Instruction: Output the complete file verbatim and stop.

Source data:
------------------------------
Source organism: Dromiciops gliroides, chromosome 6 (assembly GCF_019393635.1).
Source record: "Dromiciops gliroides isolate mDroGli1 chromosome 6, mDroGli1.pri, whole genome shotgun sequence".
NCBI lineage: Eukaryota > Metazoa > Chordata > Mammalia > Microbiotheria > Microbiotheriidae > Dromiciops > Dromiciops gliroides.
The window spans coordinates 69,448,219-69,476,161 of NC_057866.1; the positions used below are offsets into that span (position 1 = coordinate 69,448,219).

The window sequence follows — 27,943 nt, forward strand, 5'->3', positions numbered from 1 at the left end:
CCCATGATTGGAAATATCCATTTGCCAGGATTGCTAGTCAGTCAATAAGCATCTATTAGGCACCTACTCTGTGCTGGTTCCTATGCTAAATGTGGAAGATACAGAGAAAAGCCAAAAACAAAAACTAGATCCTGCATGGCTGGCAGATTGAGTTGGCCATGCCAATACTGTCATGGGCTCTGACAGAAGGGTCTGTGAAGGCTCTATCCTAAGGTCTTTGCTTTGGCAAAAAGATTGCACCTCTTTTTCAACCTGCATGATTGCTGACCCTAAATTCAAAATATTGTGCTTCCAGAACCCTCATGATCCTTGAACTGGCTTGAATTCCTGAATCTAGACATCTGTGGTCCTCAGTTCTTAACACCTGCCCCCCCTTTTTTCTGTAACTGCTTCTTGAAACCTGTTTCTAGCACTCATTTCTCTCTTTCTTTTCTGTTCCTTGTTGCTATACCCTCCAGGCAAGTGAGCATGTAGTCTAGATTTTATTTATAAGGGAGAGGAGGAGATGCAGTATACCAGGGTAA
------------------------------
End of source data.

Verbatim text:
Source organism: Dromiciops gliroides, chromosome 6 (assembly GCF_019393635.1).
Source record: "Dromiciops gliroides isolate mDroGli1 chromosome 6, mDroGli1.pri, whole genome shotgun sequence".
NCBI lineage: Eukaryota > Metazoa > Chordata > Mammalia > Microbiotheria > Microbiotheriidae > Dromiciops > Dromiciops gliroides.
The window spans coordinates 69,448,219-69,476,161 of NC_057866.1; the positions used below are offsets into that span (position 1 = coordinate 69,448,219).

The window sequence follows — 27,943 nt, forward strand, 5'->3', positions numbered from 1 at the left end:
CCCATGATTGGAAATATCCATTTGCCAGGATTGCTAGTCAGTCAATAAGCATCTATTAGGCACCTACTCTGTGCTGGTTCCTATGCTAAATGTGGAAGATACAGAGAAAAGCCAAAAACAAAAACTAGATCCTGCATGGCTGGCAGATTGAGTTGGCCATGCCAATACTGTCATGGGCTCTGACAGAAGGGTCTGTGAAGGCTCTATCCTAAGGTCTTTGCTTTGGCAAAAAGATTGCACCTCTTTTTCAACCTGCATGATTGCTGACCCTAAATTCAAAATATTGTGCTTCCAGAACCCTCATGATCCTTGAACTGGCTTGAATTCCTGAATCTAGACATCTGTGGTCCTCAGTTCTTAACACCTGCCCCCCCTTTTTTCTGTAACTGCTTCTTGAAACCTGTTTCTAGCACTCATTTCTCTCTTTCTTTTCTGTTCCTTGTTGCTATACCCTCCAGGCAAGTGAGCATGTAGTCTAGATTTTATTTATAAGGGAGAGGAGGAGATGCAGTATACCAGGGTAA